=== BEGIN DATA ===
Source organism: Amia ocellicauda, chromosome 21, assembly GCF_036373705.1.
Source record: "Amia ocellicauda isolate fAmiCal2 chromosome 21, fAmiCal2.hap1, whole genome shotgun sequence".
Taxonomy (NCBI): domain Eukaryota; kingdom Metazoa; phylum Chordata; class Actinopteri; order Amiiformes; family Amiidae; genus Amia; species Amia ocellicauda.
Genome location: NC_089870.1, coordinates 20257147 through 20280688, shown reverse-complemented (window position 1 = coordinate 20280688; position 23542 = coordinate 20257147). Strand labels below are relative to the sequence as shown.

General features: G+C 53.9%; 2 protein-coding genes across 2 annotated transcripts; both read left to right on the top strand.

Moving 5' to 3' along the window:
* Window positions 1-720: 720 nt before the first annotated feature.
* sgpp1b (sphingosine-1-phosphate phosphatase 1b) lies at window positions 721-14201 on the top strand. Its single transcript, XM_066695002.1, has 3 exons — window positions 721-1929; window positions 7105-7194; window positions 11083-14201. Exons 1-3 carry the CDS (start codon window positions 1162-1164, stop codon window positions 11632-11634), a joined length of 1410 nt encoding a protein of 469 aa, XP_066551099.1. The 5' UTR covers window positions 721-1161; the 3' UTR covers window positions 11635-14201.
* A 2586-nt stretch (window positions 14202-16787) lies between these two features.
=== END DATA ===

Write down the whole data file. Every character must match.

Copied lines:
Source organism: Amia ocellicauda, chromosome 21, assembly GCF_036373705.1.
Source record: "Amia ocellicauda isolate fAmiCal2 chromosome 21, fAmiCal2.hap1, whole genome shotgun sequence".
Taxonomy (NCBI): domain Eukaryota; kingdom Metazoa; phylum Chordata; class Actinopteri; order Amiiformes; family Amiidae; genus Amia; species Amia ocellicauda.
Genome location: NC_089870.1, coordinates 20257147 through 20280688, shown reverse-complemented (window position 1 = coordinate 20280688; position 23542 = coordinate 20257147). Strand labels below are relative to the sequence as shown.

General features: G+C 53.9%; 2 protein-coding genes across 2 annotated transcripts; both read left to right on the top strand.

Moving 5' to 3' along the window:
* Window positions 1-720: 720 nt before the first annotated feature.
* sgpp1b (sphingosine-1-phosphate phosphatase 1b) lies at window positions 721-14201 on the top strand. Its single transcript, XM_066695002.1, has 3 exons — window positions 721-1929; window positions 7105-7194; window positions 11083-14201. Exons 1-3 carry the CDS (start codon window positions 1162-1164, stop codon window positions 11632-11634), a joined length of 1410 nt encoding a protein of 469 aa, XP_066551099.1. The 5' UTR covers window positions 721-1161; the 3' UTR covers window positions 11635-14201.
* A 2586-nt stretch (window positions 14202-16787) lies between these two features.